Foreign Office drops reference to the abolition of the death penalty

In a previous post (20 July) we reported on the correspondence we had with Mr Glen MP concerning the government’s policy towards Saudi Arabia.  This was prompted by the increasing number of executions and public floggings taking place in that country.  Both are at high levels and are greater than the previous year.  We noted that the president of France had made public statements condemning this practice.  We might also have noted that Sweden has suspended arms sales to Saudi Arabia.

Mr Glen forwarded a letter from a FCO minister Mr Tobias Ellwood saying that these matters were raised with the Saudi authorities and that it was a ‘human rights priority for the UK government’.  Because it was part of Sharia law they did not anticipate change in the near future however.

There the matter might have rested.  But on 3 August it was reported widely in the press that the FCO has dropped any explicit reference to the abolition of the death penalty.  In response to the cuts, they are relabelling its six global thematic priorities of which the abolition of the death penalty world wide was one.  There are now to be three, relating to human rights; democratic values and the rule of law. Reference to the death penalty has gone. The ‘human rights countries of priority’ is to be replaced with the more anodyne ‘human rights priority countries’.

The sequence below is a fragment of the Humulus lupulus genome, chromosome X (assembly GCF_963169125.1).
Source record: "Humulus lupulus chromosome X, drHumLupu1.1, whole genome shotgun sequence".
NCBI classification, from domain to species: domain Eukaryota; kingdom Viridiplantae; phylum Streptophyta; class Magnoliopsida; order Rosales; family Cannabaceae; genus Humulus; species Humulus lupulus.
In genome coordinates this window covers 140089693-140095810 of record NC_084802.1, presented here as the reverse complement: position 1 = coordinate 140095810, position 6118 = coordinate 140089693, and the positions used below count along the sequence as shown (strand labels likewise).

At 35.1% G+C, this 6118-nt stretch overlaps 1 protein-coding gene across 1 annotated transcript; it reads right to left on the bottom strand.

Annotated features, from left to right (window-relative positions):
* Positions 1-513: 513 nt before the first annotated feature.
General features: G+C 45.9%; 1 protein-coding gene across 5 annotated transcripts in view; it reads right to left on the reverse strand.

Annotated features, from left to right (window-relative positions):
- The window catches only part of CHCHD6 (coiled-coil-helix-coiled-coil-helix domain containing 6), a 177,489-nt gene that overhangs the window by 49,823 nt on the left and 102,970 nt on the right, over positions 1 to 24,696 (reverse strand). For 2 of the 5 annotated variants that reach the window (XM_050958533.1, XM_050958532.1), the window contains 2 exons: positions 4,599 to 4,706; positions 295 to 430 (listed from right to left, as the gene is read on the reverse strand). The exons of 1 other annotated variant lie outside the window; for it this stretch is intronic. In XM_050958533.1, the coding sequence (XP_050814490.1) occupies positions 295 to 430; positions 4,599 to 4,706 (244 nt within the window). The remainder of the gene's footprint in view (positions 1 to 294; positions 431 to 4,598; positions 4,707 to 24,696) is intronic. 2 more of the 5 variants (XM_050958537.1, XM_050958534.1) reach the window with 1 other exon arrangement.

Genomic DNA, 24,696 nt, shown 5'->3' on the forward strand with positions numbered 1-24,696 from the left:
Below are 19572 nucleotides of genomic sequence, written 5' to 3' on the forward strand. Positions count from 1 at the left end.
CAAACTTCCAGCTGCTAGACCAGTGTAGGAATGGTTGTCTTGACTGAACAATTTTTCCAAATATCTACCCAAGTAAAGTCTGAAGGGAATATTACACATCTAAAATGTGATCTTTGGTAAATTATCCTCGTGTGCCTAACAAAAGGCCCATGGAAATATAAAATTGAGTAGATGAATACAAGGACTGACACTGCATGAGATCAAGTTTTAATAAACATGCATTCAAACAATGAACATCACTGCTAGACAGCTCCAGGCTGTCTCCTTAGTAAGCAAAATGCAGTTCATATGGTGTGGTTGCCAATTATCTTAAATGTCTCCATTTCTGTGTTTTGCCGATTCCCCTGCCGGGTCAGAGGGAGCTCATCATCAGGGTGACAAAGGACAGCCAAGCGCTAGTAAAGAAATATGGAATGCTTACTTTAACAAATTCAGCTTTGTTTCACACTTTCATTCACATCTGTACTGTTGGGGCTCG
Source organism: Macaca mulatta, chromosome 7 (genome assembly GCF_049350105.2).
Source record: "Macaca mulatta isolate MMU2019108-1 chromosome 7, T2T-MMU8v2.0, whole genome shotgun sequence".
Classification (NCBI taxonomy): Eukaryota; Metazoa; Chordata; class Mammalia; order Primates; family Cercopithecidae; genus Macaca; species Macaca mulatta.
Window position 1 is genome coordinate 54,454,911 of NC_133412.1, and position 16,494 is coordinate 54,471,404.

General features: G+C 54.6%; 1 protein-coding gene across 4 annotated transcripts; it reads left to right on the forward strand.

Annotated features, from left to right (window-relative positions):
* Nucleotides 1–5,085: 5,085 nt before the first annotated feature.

We noted at the end of the last blog that the reason for the lack of open criticism by the government was almost certainly connected with arms sales to Saudi.

Then, in the current issue of Private Eye (6 August No 1397) they report that Tobias Ellwood had accepted Saudi hospitality to a attend a £6,000 a head fact-finding visit organised by the arms industry lobby group UK Defence Forum.   This took place in 2013 when there were bribery allegations concerning Saudi defence deals and the defence giant EADS.  The Private Eye  piece was in connection with Mr Tobias’s complaint at having to ‘watch the pennies’ on his MP and ministerial salary.

So in just over a week after sending us the letter, the FCO seems to have downgraded its policy on the death penalty.  This is deeply disappointing and it seems strange that Mr. Ellwood appeared unaware that the policy was to change only days after sending his reply to us.  We shall be raising these matters with Mr. Glen.

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